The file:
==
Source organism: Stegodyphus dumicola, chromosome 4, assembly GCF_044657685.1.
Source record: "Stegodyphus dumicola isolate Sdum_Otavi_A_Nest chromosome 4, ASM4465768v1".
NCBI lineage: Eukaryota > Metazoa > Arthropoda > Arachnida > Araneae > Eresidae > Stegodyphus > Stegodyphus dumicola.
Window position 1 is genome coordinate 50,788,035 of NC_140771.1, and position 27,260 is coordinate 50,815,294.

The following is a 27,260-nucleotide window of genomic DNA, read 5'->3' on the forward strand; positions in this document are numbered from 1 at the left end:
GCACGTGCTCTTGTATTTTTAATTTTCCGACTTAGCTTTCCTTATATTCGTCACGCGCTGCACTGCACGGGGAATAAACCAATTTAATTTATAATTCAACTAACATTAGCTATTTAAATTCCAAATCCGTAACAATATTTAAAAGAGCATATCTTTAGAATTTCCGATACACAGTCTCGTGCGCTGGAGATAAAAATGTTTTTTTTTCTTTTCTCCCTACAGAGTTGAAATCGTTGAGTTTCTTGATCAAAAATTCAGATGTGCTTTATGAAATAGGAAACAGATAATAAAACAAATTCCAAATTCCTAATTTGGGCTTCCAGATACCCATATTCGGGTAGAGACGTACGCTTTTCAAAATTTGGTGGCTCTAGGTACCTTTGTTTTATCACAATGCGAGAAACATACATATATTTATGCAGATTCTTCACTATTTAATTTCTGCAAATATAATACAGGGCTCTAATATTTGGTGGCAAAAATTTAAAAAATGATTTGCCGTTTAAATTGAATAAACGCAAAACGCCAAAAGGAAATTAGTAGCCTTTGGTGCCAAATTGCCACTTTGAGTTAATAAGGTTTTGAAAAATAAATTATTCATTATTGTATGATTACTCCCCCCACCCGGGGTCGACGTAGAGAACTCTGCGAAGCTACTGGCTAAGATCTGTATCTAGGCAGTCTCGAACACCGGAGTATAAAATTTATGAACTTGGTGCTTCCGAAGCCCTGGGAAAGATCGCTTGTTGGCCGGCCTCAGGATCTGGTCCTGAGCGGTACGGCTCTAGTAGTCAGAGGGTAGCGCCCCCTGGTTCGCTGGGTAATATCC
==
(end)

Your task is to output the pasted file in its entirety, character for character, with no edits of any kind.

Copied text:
Source organism: Stegodyphus dumicola, chromosome 4, assembly GCF_044657685.1.
Source record: "Stegodyphus dumicola isolate Sdum_Otavi_A_Nest chromosome 4, ASM4465768v1".
NCBI lineage: Eukaryota > Metazoa > Arthropoda > Arachnida > Araneae > Eresidae > Stegodyphus > Stegodyphus dumicola.
Window position 1 is genome coordinate 50,788,035 of NC_140771.1, and position 27,260 is coordinate 50,815,294.

The following is a 27,260-nucleotide window of genomic DNA, read 5'->3' on the forward strand; positions in this document are numbered from 1 at the left end:
GCACGTGCTCTTGTATTTTTAATTTTCCGACTTAGCTTTCCTTATATTCGTCACGCGCTGCACTGCACGGGGAATAAACCAATTTAATTTATAATTCAACTAACATTAGCTATTTAAATTCCAAATCCGTAACAATATTTAAAAGAGCATATCTTTAGAATTTCCGATACACAGTCTCGTGCGCTGGAGATAAAAATGTTTTTTTTTCTTTTCTCCCTACAGAGTTGAAATCGTTGAGTTTCTTGATCAAAAATTCAGATGTGCTTTATGAAATAGGAAACAGATAATAAAACAAATTCCAAATTCCTAATTTGGGCTTCCAGATACCCATATTCGGGTAGAGACGTACGCTTTTCAAAATTTGGTGGCTCTAGGTACCTTTGTTTTATCACAATGCGAGAAACATACATATATTTATGCAGATTCTTCACTATTTAATTTCTGCAAATATAATACAGGGCTCTAATATTTGGTGGCAAAAATTTAAAAAATGATTTGCCGTTTAAATTGAATAAACGCAAAACGCCAAAAGGAAATTAGTAGCCTTTGGTGCCAAATTGCCACTTTGAGTTAATAAGGTTTTGAAAAATAAATTATTCATTATTGTATGATTACTCCCCCCACCCGGGGTCGACGTAGAGAACTCTGCGAAGCTACTGGCTAAGATCTGTATCTAGGCAGTCTCGAACACCGGAGTATAAAATTTATGAACTTGGTGCTTCCGAAGCCCTGGGAAAGATCGCTTGTTGGCCGGCCTCAGGATCTGGTCCTGAGCGGTACGGCTCTAGTAGTCAGAGGGTAGCGCCCCCTGGTTCGCTGGGTAATATCC